AWR Blog

Groups Demand Bull Trout Recovery Plan


Citing the fish stock’s “precarious state,” Friends of the Wild Swan and Alliance for the Wild Rockies filed a legal complaint Tuesday in federal court in Portland, Oregon, faulting the U.S. Fish and Wildlife Service for failing to complete recovery plans for bull trout as required under the Endangered Species Act.

Bull trout were once found in about 60 percent of the Columbia River Basin, but today, they occur in less than half of their historic range, with scattered populations in portions of Oregon, Washington, Nevada, Idaho and Montana, according to the USFWS.

A few remain in the Kootenai River and have been the subject of much study by Idaho Fish & Game and the Kootenai Tribe, which has been working for years to restore the species, along with the Kootenai River white sturgeon and other species indigenous to the river.

In the Klamath River Basin, bull trout occur in 21 percent of their historic range. They no longer exist in California.

Bull trout were listed as a threatened species throughout their range, which includes parts of five states, in 1999 by the USFWS.

“Since that time, bull trout populations have remained in a precarious state, as the human-caused threats that led to their listing continue to exist or have even accelerated, according to a an press release issued Wednesday by the conservation groups. These plans are very important,” said Arlene Montgomery, program director of Friends of the Wild Swan. “They provide a road map by identifying the actions that are needed to address threats in each core watershed to recover bull trout.”

“You can’t bring endangered species back from the brink of extinction without a plan,” said Mike Garrity, executive director of the Alliance for the Wild Rockies. “These plans provide a road map to recovery by identifying the actions that are needed to realistically address threats to bull trout. And since the law requires them, we have no choice but to go to court to force the Fish and Wildlife Service to follow the law.”

“The Endangered Species Act requires a recovery plan for listed species,” Garrity said. “Each recovery plan must identify: (1) site-specific actions that may be necessary for the conservation and survival of the species, (2) objective, measurable criteria which, when met, would result in the specie’s delisting, and (3) estimates of the time and cost required to achieve the plan’s goals.”

USFWS prepared draft recovery plans in 2002 for the Columbia Basin (Montana, Idaho, Oregon and Washington) and Klamath (Oregon) bull trout populations and in 2004 for the St. Mary (Montana), coastal Puget Sound (Washington) and Jarbidge (Nevada) populations.

However, over a decade later those plans have yet to be finalized.

“But instead of completing this important tool, the Service has allowed the plans to languish for 12 to 14 years while bull trout struggle to survive,” Garrity said. “We notified the agency a year ago that we intended to file a lawsuit if the recovery plans weren’t completed in a timely manner.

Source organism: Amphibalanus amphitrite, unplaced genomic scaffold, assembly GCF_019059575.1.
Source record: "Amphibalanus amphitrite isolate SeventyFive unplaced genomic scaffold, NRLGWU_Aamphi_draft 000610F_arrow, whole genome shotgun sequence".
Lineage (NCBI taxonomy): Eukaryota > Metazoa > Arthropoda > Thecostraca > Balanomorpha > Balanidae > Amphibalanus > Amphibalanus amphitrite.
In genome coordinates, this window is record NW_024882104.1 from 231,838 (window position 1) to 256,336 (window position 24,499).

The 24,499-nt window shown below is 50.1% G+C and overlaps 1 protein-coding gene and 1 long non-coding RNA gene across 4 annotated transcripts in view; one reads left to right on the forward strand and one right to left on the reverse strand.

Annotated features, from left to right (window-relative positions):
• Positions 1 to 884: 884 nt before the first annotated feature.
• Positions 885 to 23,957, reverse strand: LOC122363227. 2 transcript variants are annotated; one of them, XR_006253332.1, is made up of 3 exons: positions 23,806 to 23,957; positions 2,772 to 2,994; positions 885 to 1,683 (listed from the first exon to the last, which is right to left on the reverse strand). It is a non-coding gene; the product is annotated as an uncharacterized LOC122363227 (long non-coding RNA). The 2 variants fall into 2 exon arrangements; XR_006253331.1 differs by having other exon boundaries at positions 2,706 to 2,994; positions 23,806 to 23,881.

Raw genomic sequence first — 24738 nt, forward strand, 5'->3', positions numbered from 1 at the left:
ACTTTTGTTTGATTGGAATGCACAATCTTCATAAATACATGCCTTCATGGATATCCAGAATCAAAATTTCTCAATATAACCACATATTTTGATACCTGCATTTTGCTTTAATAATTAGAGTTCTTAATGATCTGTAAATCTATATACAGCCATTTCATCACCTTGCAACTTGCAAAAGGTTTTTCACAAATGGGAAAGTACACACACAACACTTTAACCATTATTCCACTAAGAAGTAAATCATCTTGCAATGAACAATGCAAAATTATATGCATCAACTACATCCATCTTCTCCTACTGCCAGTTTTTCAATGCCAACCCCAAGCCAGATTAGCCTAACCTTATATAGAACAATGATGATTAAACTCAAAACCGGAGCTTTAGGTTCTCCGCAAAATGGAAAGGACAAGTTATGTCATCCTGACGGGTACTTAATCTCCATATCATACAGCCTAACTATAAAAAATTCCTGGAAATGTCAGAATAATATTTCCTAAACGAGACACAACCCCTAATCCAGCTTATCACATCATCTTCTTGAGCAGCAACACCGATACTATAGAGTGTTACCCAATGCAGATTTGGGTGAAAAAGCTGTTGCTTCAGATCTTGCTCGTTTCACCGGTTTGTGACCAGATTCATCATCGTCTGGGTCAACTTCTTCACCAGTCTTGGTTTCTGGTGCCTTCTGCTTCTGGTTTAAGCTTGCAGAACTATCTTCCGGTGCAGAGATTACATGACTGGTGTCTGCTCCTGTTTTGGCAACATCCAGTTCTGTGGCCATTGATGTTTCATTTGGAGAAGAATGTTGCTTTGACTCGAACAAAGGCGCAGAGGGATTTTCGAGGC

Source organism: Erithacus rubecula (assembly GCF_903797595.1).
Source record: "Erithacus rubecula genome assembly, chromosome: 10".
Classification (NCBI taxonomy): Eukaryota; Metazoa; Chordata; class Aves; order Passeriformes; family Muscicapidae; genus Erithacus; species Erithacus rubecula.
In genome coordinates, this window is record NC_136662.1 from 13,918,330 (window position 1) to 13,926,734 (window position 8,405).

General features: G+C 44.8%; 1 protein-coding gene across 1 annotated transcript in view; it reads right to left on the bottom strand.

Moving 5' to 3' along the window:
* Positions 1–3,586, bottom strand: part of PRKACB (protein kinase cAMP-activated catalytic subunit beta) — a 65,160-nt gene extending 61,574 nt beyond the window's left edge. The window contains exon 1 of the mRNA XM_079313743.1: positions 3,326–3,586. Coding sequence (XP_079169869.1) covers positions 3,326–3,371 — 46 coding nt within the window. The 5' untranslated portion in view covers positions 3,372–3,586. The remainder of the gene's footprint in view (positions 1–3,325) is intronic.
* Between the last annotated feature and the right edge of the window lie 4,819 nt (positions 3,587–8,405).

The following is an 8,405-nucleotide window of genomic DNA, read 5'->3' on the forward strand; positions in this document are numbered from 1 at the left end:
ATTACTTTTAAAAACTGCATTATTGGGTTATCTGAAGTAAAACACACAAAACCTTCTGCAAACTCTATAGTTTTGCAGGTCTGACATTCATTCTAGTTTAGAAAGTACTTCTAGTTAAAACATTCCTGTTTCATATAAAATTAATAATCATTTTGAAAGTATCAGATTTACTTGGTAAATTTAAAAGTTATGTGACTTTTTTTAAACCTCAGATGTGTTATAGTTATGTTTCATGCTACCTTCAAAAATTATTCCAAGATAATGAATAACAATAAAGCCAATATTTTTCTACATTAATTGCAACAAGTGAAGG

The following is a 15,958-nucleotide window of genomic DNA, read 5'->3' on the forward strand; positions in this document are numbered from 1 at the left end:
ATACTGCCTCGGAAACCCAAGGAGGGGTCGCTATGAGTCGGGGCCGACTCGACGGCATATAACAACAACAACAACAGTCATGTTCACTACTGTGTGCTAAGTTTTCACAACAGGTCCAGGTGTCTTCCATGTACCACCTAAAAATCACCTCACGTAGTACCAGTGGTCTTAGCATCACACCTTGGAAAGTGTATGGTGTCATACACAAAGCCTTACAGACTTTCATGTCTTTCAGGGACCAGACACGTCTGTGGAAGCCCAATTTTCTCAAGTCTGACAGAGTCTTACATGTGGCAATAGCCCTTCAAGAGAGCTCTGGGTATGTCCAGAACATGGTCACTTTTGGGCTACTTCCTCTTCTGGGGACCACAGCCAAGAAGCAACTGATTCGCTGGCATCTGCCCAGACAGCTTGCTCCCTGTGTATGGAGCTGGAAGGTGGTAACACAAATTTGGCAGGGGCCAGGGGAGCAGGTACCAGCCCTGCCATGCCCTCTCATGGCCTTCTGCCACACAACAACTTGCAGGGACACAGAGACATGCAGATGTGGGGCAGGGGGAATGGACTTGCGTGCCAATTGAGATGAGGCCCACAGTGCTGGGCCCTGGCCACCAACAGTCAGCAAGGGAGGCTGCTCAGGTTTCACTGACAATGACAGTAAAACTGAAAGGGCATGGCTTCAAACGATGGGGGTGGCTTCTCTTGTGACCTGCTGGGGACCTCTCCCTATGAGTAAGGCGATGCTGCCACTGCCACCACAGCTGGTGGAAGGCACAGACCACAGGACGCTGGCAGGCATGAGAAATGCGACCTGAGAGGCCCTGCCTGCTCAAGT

“The Service told us they would have new draft recovery plans completed by Jan. 30, 2014. To make a long story short, that didn’t happen, even though we’ve given them another three months past the agency’s own deadline.”

“… this process has been subject to repeated delays and now appears hopelessly stalled,” according to the complaint filed April 1 in Oregon’s U.S. District Court.

“Accordingly, the Plaintiffs have commenced this action to respectfully request that the Court order the Defendants to comply with their obligations under the ESA In particular, the Plaintiffs request a declaratory judgment that the Defendants’ delay in developing and implementing a final bull trout recovery plan constitutes a violation of the ESA, or, alternatively, of the Administrative Procedures Act (the “APA”).

“The Plaintiffs further request a mandatory injunction requiring the Defendants to promptly develop and implement a draft and then final recovery plan for the bull trout, and order that the Defendants publish a draft recovery plan within 90 days of the Court’s Order,” the complaint says.

Compared to other salmonids, bull trout have specific habitat requirements that include:

— very cold, clean water with little fine sediment in the stream bottom
— complex streams with intact riparian vegetation that provide shade, woody debris, bank stability and deep pools
— connected watersheds that allow fish to migrate from spawning streams to larger rivers, lakes or the ocean

Human activities such as logging, road construction, dams, mining, grazing and urban development have negatively impacted bull trout habitat, causing widespread and significant population declines and local extirpations.

In addition, overfishing and the introduction of exotic species have contributed to the ongoing demise of the species.

“Bull trout can’t wait, they need recovery plans now,” said Garrity. “Their very survival depends on it and that’s what has once again forced our hand to make the agency to follow the law and ensure that bull trout remain viable for future generations.”

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